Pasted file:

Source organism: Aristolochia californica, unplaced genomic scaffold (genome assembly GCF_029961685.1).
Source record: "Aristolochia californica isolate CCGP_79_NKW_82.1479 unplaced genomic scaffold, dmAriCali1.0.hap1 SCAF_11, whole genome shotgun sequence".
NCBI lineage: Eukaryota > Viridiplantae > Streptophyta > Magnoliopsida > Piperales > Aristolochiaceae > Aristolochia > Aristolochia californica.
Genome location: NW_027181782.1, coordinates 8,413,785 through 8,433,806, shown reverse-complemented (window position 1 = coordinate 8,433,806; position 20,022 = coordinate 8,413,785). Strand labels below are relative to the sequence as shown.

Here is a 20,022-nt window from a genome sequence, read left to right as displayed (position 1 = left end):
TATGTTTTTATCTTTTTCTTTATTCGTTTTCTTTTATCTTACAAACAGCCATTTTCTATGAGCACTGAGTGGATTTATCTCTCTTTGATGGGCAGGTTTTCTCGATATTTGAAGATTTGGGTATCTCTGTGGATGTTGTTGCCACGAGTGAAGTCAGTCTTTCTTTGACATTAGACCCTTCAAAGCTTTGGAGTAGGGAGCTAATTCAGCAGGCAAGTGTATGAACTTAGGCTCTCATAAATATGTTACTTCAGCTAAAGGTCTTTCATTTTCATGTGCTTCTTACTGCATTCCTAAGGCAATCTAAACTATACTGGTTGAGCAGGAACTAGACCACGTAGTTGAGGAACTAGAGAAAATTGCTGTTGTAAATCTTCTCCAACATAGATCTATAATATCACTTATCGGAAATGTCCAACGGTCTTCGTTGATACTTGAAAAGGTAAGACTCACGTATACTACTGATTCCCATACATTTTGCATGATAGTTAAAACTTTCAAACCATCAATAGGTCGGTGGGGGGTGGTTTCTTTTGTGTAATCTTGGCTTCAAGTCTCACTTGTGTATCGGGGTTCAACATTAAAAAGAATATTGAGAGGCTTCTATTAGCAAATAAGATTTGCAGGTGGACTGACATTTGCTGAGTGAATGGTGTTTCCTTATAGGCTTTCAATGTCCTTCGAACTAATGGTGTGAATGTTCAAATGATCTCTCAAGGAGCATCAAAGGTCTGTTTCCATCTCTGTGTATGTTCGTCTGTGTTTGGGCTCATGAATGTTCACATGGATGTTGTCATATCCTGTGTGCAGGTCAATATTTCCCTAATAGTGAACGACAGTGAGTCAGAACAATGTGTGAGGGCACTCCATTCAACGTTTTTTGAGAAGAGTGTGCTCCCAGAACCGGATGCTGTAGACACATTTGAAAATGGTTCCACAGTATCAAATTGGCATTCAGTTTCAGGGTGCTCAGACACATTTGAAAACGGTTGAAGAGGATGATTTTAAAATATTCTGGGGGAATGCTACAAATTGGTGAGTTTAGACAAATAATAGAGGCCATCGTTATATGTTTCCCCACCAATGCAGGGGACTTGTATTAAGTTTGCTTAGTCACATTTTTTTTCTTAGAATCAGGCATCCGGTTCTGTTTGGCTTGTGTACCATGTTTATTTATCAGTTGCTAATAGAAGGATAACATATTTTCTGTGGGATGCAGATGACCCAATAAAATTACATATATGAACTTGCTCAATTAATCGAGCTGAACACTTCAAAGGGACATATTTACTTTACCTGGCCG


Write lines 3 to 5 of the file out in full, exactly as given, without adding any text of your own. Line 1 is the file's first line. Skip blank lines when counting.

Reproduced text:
NCBI lineage: Eukaryota > Viridiplantae > Streptophyta > Magnoliopsida > Piperales > Aristolochiaceae > Aristolochia > Aristolochia californica.
Genome location: NW_027181782.1, coordinates 8,413,785 through 8,433,806, shown reverse-complemented (window position 1 = coordinate 8,433,806; position 20,022 = coordinate 8,413,785). Strand labels below are relative to the sequence as shown.

Here is a 20,022-nt window from a genome sequence, read left to right as displayed (position 1 = left end):